Studying a German degree course gives candidates the opportunity to acquire language skills, as well as an insight into the society and culture within a global context. Courses within this area will centre on communication and language skills, with chances to study factors regarding thought, institutions, society and culture of the country.
Individuals wishing to study German at university will most likely find out that they will need a German A-level as a prerequisite. However, apart from this, students should look into studying areas that interest them, from History to English and these areas of knowledge will shine through when studying aspects of culture and history of the country during the degree course.
Students are advised to check with their chosen universities and desired courses to ensure they understand what they need to gain admission to the course – as each university entry requirements, will differ from each institution.
The majority of degrees in this subject area last three years, and some courses offer a chance to spend a term, or an entire year studying abroad in a German-speaking country. The idea of studying and living abroad for up to a year may seem daunting to some individuals. However, this experience will improve communication skills and aid students in understanding the culture and history of the country, living abroad in Europe, will have many benefits and should be researched thoroughly before making any decisions. Studying in Germany and living in another country will also offer experiences to students that they wouldn’t necessarily gain by sitting in a lecture in their home country, this firsthand experience provides a lot more than a free holiday.
Individuals should expect to develop their listening, writing, reading and overall speaking of the German language. However, each institution will teach students varying modules; therefore it is vital that prospective students research the topic, choosing a degree course and learn what modules they will be taking.
Similar universities will offer different degrees, with some being language-focused while others are offering a mixture of modules involving the study of history, linguistics, economics, politics, film, and literature of the country, and language learning modules.
Furthermore, it may be worth looking closely at whether the course focuses on the last fifty, or hundred years, or whether others cover an entire range of German culture and history or in one area.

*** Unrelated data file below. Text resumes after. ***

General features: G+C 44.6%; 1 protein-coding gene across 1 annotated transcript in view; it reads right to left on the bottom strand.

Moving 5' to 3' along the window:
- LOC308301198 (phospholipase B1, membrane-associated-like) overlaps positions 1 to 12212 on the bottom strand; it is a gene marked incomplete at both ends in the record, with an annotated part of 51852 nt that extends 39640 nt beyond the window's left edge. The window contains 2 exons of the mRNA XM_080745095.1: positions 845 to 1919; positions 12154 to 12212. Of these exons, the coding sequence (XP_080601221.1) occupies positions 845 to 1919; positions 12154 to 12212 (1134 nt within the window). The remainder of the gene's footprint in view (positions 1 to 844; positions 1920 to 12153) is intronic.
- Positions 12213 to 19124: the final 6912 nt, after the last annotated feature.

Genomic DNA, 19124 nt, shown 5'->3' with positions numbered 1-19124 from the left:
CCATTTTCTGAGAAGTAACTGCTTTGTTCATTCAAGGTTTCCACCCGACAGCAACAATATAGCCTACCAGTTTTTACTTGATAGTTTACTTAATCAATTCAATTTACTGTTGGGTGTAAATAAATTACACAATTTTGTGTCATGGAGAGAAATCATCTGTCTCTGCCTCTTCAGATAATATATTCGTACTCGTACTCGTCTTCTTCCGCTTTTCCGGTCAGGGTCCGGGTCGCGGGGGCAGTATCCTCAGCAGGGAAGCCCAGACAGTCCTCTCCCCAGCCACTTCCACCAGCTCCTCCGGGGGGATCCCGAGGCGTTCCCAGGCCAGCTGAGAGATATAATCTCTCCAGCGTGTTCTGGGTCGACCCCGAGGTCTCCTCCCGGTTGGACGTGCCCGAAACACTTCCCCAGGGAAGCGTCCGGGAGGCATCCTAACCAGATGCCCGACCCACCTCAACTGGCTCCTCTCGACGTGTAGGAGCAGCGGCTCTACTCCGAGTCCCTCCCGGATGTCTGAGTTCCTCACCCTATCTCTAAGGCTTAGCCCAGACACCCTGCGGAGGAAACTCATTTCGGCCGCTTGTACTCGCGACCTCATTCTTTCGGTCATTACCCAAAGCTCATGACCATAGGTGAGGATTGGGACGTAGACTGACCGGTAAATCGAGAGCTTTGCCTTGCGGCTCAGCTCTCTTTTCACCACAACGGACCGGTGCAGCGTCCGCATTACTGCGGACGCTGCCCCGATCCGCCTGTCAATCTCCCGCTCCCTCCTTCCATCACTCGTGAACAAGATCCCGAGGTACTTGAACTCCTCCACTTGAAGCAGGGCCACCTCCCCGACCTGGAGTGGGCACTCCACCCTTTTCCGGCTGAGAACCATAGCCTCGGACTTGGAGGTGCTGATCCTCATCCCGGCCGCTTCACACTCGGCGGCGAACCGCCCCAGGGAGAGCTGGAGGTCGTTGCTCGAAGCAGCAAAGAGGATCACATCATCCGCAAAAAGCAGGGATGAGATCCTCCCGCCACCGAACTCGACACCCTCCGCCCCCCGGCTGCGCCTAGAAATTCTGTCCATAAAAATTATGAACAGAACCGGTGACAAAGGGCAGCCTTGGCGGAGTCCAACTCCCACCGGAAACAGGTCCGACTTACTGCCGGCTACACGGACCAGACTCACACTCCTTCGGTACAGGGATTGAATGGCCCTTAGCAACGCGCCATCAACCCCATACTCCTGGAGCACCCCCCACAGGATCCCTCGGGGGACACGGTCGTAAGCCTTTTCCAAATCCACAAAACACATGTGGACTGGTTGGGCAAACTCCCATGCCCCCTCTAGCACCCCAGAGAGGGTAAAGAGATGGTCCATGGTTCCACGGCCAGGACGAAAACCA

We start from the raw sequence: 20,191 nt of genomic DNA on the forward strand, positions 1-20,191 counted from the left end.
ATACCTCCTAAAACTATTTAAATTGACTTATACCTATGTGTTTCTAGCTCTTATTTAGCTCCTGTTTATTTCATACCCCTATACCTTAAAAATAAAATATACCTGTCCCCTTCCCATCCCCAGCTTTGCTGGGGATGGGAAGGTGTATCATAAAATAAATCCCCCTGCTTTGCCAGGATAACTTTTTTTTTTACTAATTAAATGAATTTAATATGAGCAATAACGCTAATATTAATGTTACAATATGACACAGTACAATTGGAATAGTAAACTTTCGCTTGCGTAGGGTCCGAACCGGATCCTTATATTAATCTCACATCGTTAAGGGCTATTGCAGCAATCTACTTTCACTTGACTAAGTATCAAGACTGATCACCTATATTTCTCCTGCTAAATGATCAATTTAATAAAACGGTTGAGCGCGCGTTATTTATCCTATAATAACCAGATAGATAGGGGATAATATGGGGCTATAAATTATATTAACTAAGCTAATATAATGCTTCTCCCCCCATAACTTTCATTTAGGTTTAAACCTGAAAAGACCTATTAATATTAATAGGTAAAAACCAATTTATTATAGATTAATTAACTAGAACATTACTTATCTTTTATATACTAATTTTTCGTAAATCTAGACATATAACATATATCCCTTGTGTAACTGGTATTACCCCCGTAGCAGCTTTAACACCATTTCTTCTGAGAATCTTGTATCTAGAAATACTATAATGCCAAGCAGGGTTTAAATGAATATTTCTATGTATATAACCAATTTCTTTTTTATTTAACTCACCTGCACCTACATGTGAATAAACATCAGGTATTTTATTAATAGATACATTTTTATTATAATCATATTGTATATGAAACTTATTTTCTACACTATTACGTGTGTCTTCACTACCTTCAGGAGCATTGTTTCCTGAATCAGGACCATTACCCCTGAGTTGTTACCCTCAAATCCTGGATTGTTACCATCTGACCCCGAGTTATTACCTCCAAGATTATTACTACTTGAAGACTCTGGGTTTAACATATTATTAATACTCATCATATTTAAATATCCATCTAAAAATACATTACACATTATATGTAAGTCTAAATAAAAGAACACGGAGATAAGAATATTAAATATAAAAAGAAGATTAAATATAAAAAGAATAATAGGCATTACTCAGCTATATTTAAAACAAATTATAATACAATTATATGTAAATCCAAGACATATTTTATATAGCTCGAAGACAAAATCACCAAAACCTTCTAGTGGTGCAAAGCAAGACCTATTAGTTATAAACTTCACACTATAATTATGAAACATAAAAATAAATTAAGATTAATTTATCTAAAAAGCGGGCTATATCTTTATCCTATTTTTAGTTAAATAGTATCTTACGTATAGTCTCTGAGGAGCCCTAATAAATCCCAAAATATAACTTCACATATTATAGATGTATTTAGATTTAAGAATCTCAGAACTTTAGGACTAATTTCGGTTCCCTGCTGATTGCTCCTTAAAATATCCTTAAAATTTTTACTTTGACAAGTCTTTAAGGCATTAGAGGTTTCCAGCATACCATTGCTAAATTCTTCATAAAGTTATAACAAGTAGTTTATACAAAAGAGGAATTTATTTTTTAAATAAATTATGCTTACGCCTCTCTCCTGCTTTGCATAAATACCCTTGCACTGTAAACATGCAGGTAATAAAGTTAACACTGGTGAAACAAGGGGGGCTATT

Students tend to build upon their A-level knowledge during the first year of the course, and then tailor their degree to interests, strengths and career aspirations in the second and final years.
Students are likely to be assessed through a mixture of coursework and examinations, written and oral assignments, essays, short tests and group work.
Graduates will develop skills in communication, language, cultural sensitivity and analytic skills. Students who attend university tend to gain skills that become transferable later in life and within employment, from organisation and time-management skills to social skills through oral presentations and group work projects – (Learn more – University terms glossary).
Candidates will need to hold a passion for learning a language to pass a degree in German, as the course will prove quite difficult at times. Students will also need to have a keen interest in the country and culture to ensure they enjoy every aspect of the course, or it may grow tiresome. The course is well-suited to independent learners, as they study the language alongside the course content, or when they immerse themselves in German-speaking culture if they complete a dissertation or time abroad.
The language is commonly used throughout the globe, and the employment options connected to this degree are hopeful for students.
Graduates who wish to begin employment after finishing their degree may decide to enter teaching, translating or international affairs. For those students who want to specialise their knowledge may choose postgraduate study.
A postgraduate degree will open up opportunities in higher education and teaching, whereas this degree may lead to a career in a particular area, such as interpretation and translating as well as working abroad.
The communication and language skills gained during the degree enables individuals to find work in an array of areas of advertising, librarianship, journalism, IT and accountancy. A degree in languages develops rich cognitive, intercultural and interpersonal skills that are utilised across a variety of careers.
There are master’s programmes available, from a Master’s of Arts (MA) in German, Languages in Cultures, European Cultures, or a PhD (Doctorate) Master’s of Philosophy (MPhil) in European Languages and Cultures, German, and German and culture.
Natalie Portman, known for her work in Thor, and Black Swan is fluent in five languages, including Hebrew, Japanese, Spanish, French and German! Kim Cattrall, who plays Samantha in Sex and the City is fluent in German from living in Germany for seven years. Lastly, Brad Pitt, notoriously recognised for Fight Club, Inglorious Basterds, and World War z is of German ancestry and speaks the language.
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